Our government's shortfalls
To the editor:
I have served as a Montgomery County supervisor from the town of Glen from 1984-87 and again from 2010-present. During these years I observed what I feel are the shortcomings of our present form of government.
First, the county lacks someone to oversee the day-to-day operations of what has become an expensive operation. Someone is needed to meet with department heads, make day-to-day decisions, and handle administrative duties which are now done by committees of the board of supervisors. The proposed Montgomery County Charter provides for this person through an elected county executive and by being elected would be accountable to all residents of the county. This person would have certain powers to make day-to-day decisions to move everyday business along smoothly. The executive would also be responsible for the preparation of the budget and it would be his/her responsibility to justify it to the public as well as the legislative body. The executive would represent the entire county and focus on countywide issues.
The second problem I see with Montgomery County government is the antiquated system of weighted voting we now use. I believe this system leaves supervisors from the least populated towns at a disadvantage. Supervisors from those towns may have some great ideas but without the votes these ideas may not get advanced. I also believe that 15 supervisors is too many. Some counties in New York work with as few as seven legislators. The proposed county charter provides for a nine-member legislature with legislators elected from nine evenly populated districts. Each legislator would have one vote, thereby eliminating any iniquities, perceived or real, with the present weighted voting system. Legislators would focus on countywide issues and the needs of their districts. City, town and village governments would remain exactly the same as they are now.
The county charter is simply a document that defines the functions of county government as well as the powers and responsibilities of those elected or appointed to carry out their duties. The charter commission was formed by resolution of the board of supervisors. The commission is made up of nine dedicated residents of Montgomery County who care about their county government. They formulated this charter through several months of discussion and debate. They produced a document which I believe is a step in the right direction and I fully support it. It would be impossible to cover every detail of the charter in this piece, so I would suggest that interested persons go to the Montgomery County website (www.co.montgomery.ny.us) and read the charter and all information leading up to it or talk to any charter commission member.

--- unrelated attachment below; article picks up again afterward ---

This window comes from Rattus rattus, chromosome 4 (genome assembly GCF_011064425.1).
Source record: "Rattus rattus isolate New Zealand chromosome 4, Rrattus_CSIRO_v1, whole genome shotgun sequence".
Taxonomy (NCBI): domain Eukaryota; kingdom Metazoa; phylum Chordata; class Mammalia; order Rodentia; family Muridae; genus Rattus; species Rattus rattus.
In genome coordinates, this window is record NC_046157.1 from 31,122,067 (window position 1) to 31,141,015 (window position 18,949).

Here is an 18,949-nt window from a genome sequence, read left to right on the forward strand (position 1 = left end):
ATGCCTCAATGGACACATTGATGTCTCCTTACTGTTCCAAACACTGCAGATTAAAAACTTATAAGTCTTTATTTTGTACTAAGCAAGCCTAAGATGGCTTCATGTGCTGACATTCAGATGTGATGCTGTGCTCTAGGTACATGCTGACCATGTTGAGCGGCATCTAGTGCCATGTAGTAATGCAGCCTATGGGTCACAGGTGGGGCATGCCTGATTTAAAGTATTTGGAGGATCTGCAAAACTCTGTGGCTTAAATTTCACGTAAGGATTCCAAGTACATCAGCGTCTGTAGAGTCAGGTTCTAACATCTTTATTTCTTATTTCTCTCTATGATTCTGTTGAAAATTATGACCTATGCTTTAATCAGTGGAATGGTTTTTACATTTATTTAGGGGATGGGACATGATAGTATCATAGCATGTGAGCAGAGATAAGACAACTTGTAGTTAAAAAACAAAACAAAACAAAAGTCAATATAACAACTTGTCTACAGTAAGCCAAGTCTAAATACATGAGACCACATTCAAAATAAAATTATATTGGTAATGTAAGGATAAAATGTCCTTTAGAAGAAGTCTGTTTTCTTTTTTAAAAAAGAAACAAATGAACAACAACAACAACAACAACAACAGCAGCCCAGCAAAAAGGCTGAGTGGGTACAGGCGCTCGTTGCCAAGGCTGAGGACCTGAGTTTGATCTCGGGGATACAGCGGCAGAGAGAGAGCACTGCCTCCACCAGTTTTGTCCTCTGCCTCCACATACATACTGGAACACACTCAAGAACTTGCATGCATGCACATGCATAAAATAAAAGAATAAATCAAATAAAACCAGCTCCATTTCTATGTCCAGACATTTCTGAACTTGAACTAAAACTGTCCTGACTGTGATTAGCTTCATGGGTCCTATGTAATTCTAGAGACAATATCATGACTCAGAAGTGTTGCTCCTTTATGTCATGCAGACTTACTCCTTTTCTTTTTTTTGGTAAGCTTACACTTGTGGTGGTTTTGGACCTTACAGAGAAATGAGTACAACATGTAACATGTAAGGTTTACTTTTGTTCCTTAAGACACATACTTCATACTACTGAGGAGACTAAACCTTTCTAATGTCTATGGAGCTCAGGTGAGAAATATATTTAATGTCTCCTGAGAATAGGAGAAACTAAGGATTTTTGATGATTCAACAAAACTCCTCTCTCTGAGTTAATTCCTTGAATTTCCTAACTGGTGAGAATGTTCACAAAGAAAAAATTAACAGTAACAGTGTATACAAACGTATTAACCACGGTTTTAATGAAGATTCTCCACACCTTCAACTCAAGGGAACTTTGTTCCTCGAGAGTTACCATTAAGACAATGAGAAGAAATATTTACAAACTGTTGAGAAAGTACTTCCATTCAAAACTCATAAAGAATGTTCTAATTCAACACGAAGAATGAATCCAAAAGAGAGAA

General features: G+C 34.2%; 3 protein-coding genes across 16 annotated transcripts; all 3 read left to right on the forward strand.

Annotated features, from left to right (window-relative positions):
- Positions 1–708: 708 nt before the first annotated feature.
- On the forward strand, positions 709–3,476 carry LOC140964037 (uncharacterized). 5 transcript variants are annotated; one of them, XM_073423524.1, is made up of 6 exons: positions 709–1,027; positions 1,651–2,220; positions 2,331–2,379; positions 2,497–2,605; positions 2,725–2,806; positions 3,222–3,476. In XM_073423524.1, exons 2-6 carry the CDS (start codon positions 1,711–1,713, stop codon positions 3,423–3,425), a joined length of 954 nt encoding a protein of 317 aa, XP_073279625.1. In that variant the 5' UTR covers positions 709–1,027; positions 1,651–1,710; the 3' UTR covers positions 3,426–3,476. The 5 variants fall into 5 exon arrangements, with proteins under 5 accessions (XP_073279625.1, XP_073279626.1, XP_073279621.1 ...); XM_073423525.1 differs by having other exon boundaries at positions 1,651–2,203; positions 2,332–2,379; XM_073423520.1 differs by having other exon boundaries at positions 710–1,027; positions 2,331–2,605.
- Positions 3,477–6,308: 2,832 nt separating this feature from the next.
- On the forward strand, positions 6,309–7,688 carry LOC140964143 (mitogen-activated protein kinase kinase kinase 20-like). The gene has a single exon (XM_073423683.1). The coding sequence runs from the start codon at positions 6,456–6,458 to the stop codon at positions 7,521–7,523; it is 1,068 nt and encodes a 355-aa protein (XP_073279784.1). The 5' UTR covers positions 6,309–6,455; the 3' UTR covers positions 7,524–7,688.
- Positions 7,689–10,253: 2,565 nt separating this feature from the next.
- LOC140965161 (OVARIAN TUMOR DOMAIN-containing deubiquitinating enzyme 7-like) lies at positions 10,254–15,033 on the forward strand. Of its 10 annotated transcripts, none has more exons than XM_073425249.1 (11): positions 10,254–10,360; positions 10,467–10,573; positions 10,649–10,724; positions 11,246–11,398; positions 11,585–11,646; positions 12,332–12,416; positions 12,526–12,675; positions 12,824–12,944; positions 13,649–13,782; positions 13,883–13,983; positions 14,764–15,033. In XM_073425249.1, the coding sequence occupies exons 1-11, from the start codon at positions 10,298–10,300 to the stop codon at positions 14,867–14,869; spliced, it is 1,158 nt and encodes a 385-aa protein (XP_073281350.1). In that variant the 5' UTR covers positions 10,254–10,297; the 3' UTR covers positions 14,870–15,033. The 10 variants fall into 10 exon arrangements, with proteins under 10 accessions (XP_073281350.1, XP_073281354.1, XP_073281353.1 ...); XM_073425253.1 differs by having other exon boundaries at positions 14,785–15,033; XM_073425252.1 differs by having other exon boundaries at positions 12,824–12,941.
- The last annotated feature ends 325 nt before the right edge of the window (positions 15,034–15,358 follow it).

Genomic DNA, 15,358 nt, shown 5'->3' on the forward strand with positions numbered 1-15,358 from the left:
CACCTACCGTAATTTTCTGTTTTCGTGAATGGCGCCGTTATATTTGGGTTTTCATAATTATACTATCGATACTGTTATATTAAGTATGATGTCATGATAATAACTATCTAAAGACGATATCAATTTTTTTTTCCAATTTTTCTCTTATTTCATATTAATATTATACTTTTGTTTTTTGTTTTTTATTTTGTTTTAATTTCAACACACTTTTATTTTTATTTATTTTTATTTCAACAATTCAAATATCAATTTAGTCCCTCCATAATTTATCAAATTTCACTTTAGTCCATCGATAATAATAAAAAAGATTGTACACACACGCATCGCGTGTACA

Montgomery County has many dedicated and loyal department heads and employees and I feel that those employees, working with an elected executive and county legislature, can make our government more streamlined and efficient. Over the long term I think these changes will help control costs while still delivering the essential services our residents deserve. I have lived my entire life in Montgomery County and plan on spending the rest of it here and I would not support any change that I felt was detrimental to the county. I know this is an important vote for those who care about their local government, so get informed and regardless of your decision get out and vote Nov. 6.
The writer is town of Glen supervisor.
Setting the record straight
To the editor:
It's time to set the record straight. Unfortunately, my opponent, state Assembly candidate Tom Quackenbush, has been telling flat-out lies about my record, while "ducking" his own.
Recently, Mr. Quackenbush sent out yet another misleading campaign mailer. This one insinuated that I voted to exceed the governor's property tax cap. That's a lie. The truth is, I voted against an override of the cap because I know our families can't afford an increase and shouldn't be forced to pay more.
Meanwhile, during his time on the Montgomery County Board of Supervisors, Mr. Quackenbush voted to increase property taxes six times -- a whopping 44 percent. He also voted to increase his pay by over 43 percent on the county board and by 66 percent as the mayor of Fort Plain. And to top it off, Mr. Quackenbush spent down the reserve fund to almost nothing on the county board of supervisors.
I'm proud of my record because unlike Mr. Quackenbush, I've never voted to raise property taxes. In fact, I've voted to cut taxes twice. I've also worked to keep the reserve fund strong to cover unexpected expenses in the future. And, I've never voted to increase my legislative pay and I never will.
Another thing Mr. Quackenbush won't talk about is how he testified before the governor's mandate relief commission on Feb. 24, 2012 and said, "Let us raise our sales tax by an additional percent or two, for every percent, that would mean $6 million for us." Taxpayers would pay even higher taxes for everyday necessities so government can have more money to spend.
My philosophy is very different. I believe the government needs to tighten its belt and spend less just like the rest of us. That's why I'm running for state Assembly and why I'm running on my record of cutting taxes and never voting to raise my own pay.
Candidate for State Assembly